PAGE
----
– Expand programming for detainees to include movie nights, bingo, arts and crafts, dance, walk and exercise classes, health and welfare classes, basic cooking classes, tutoring, and self-paced computer training on portable computer stations.
– Provide celebrations of special occasions and allow … a detainee to receive outside packaged food for celebrations.
– Provide fresh carrot sticks and celery or other vegetables in a bar format.
– Provide self-serve beverage bars.
– Offer water and tea in the housing area at all times.
– Provide a unit manager so detainees have someone available to talk to and to solve problems in the facility other than the immediate guard.
– Survey community-based immigration advocacy groups and immigration attorneys for suggestions that may improve communication and ease of access.
The email also directed an increase in legal supplies, postage for legal correspondence, and research resources at the law libraries; elimination of lockdowns and “pat down searches” of “noncriminals”; providing “non-penal clothing for detainees to wear”; email access and Internet-based free phone service; and “four hours or more … of recreation in a natural setting.”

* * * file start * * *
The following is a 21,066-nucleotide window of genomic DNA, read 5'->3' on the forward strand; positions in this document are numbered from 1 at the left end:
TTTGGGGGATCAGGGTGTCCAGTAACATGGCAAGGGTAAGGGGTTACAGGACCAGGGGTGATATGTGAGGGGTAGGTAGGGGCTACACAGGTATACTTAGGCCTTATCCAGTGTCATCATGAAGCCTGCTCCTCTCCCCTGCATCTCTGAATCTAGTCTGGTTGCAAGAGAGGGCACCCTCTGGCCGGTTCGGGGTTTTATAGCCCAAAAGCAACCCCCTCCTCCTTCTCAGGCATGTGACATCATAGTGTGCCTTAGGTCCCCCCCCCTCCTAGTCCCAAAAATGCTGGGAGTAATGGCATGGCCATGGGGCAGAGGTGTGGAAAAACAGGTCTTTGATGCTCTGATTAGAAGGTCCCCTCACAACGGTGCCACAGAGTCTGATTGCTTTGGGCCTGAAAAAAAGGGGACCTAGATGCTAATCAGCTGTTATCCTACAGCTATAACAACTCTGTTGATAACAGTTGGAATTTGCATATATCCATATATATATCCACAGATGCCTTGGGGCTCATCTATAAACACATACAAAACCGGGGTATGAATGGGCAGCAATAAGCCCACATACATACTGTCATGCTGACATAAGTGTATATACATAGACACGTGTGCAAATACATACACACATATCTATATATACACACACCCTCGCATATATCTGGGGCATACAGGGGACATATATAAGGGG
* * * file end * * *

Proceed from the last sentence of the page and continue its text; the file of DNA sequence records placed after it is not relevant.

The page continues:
All of this is in accord with another leaked memorandum from the Citizenship and Immigrations Services agency at DHS. That memorandum proposes that the administration circumvent existing immigration law and grant permanent residence to many illegal aliens, or allow aliens who should be deported to remain in the country by granting them “parole-in-place,” a euphemism for ignoring the law.
The bottom line here is pretty clear.
The political appointees who run the federal agency that is charged with enforcing our immigration laws and deporting illegal aliens like Carlos Montano are more interested in providing administrative amnesty and legal assistance to illegal aliens. They also care more about converting federal detention facilities to “an all-inclusive resort” as Tre Rebstock, president of the ICE union in Houston, told the Houston Chronicle.
ICE supposedly has only “limited enforcement resources” available. Yet it seems to have no problem spending its limited resources to provide illegal aliens with beverage bars and movie nights, hanging plants and flower baskets, portable computers and Internet access, and celebrations for special occasions — like perhaps successfully evading deportation and federal immigration laws?
Too bad that the numerous American citizens who have been killed, injured, robbed, and assaulted by illegal aliens, or who bear the enormous cost of public services extended to such aliens, won’t have access to the same types of facilities that they have paid for with their taxes.
Hans A. von Spakovsky is a Senior Legal Fellow at the Heritage Foundation
First appeared in Pajamas Media